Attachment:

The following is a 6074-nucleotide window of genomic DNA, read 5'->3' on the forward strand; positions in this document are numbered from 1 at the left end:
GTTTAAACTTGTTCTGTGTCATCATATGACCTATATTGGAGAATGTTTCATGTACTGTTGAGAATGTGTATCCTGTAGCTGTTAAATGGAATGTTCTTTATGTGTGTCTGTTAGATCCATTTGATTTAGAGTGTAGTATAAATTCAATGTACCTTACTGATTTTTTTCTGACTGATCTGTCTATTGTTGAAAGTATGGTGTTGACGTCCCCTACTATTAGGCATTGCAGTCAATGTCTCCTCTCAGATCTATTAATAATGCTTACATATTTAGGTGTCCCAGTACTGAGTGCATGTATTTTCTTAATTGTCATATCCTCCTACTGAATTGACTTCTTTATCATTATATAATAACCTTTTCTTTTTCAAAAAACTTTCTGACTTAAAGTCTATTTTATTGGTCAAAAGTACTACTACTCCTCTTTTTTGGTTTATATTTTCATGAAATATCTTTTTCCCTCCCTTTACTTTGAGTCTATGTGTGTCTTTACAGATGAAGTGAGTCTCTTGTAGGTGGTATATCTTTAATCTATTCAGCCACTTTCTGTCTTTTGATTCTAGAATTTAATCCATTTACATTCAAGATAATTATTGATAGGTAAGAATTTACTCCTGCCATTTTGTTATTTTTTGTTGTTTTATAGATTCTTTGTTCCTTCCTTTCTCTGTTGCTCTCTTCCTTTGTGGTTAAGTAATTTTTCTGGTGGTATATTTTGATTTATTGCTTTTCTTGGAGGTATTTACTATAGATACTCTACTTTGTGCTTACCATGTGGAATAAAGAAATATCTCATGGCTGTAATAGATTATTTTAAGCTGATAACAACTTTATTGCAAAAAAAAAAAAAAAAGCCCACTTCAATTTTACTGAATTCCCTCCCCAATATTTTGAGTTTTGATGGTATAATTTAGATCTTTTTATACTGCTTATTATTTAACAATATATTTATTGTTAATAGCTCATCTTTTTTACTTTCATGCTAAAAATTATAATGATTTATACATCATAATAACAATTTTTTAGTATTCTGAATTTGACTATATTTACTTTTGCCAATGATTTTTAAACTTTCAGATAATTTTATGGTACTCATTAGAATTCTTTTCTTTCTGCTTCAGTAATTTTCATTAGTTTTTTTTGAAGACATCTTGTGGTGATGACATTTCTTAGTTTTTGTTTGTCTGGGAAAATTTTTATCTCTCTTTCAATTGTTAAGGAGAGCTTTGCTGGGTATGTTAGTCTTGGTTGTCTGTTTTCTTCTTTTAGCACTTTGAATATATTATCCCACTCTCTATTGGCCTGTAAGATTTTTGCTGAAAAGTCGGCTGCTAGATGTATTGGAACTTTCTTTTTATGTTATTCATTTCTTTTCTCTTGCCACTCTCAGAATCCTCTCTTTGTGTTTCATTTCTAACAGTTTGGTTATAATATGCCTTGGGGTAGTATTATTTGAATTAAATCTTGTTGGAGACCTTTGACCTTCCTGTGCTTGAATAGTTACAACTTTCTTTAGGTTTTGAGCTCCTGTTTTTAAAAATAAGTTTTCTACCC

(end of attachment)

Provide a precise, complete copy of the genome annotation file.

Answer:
The following is a 6074-nucleotide window of genomic DNA, read 5'->3' on the forward strand; positions in this document are numbered from 1 at the left end:
GTTTAAACTTGTTCTGTGTCATCATATGACCTATATTGGAGAATGTTTCATGTACTGTTGAGAATGTGTATCCTGTAGCTGTTAAATGGAATGTTCTTTATGTGTGTCTGTTAGATCCATTTGATTTAGAGTGTAGTATAAATTCAATGTACCTTACTGATTTTTTTCTGACTGATCTGTCTATTGTTGAAAGTATGGTGTTGACGTCCCCTACTATTAGGCATTGCAGTCAATGTCTCCTCTCAGATCTATTAATAATGCTTACATATTTAGGTGTCCCAGTACTGAGTGCATGTATTTTCTTAATTGTCATATCCTCCTACTGAATTGACTTCTTTATCATTATATAATAACCTTTTCTTTTTCAAAAAACTTTCTGACTTAAAGTCTATTTTATTGGTCAAAAGTACTACTACTCCTCTTTTTTGGTTTATATTTTCATGAAATATCTTTTTCCCTCCCTTTACTTTGAGTCTATGTGTGTCTTTACAGATGAAGTGAGTCTCTTGTAGGTGGTATATCTTTAATCTATTCAGCCACTTTCTGTCTTTTGATTCTAGAATTTAATCCATTTACATTCAAGATAATTATTGATAGGTAAGAATTTACTCCTGCCATTTTGTTATTTTTTGTTGTTTTATAGATTCTTTGTTCCTTCCTTTCTCTGTTGCTCTCTTCCTTTGTGGTTAAGTAATTTTTCTGGTGGTATATTTTGATTTATTGCTTTTCTTGGAGGTATTTACTATAGATACTCTACTTTGTGCTTACCATGTGGAATAAAGAAATATCTCATGGCTGTAATAGATTATTTTAAGCTGATAACAACTTTATTGCAAAAAAAAAAAAAAAAGCCCACTTCAATTTTACTGAATTCCCTCCCCAATATTTTGAGTTTTGATGGTATAATTTAGATCTTTTTATACTGCTTATTATTTAACAATATATTTATTGTTAATAGCTCATCTTTTTTACTTTCATGCTAAAAATTATAATGATTTATACATCATAATAACAATTTTTTAGTATTCTGAATTTGACTATATTTACTTTTGCCAATGATTTTTAAACTTTCAGATAATTTTATGGTACTCATTAGAATTCTTTTCTTTCTGCTTCAGTAATTTTCATTAGTTTTTTTTGAAGACATCTTGTGGTGATGACATTTCTTAGTTTTTGTTTGTCTGGGAAAATTTTTATCTCTCTTTCAATTGTTAAGGAGAGCTTTGCTGGGTATGTTAGTCTTGGTTGTCTGTTTTCTTCTTTTAGCACTTTGAATATATTATCCCACTCTCTATTGGCCTGTAAGATTTTTGCTGAAAAGTCGGCTGCTAGATGTATTGGAACTTTCTTTTTATGTTATTCATTTCTTTTCTCTTGCCACTCTCAGAATCCTCTCTTTGTGTTTCATTTCTAACAGTTTGGTTATAATATGCCTTGGGGTAGTATTATTTGAATTAAATCTTGTTGGAGACCTTTGACCTTCCTGTGCTTGAATAGTTACAACTTTCTTTAGGTTTTGAGCTCCTGTTTTTAAAAATAAGTTTTCTACCC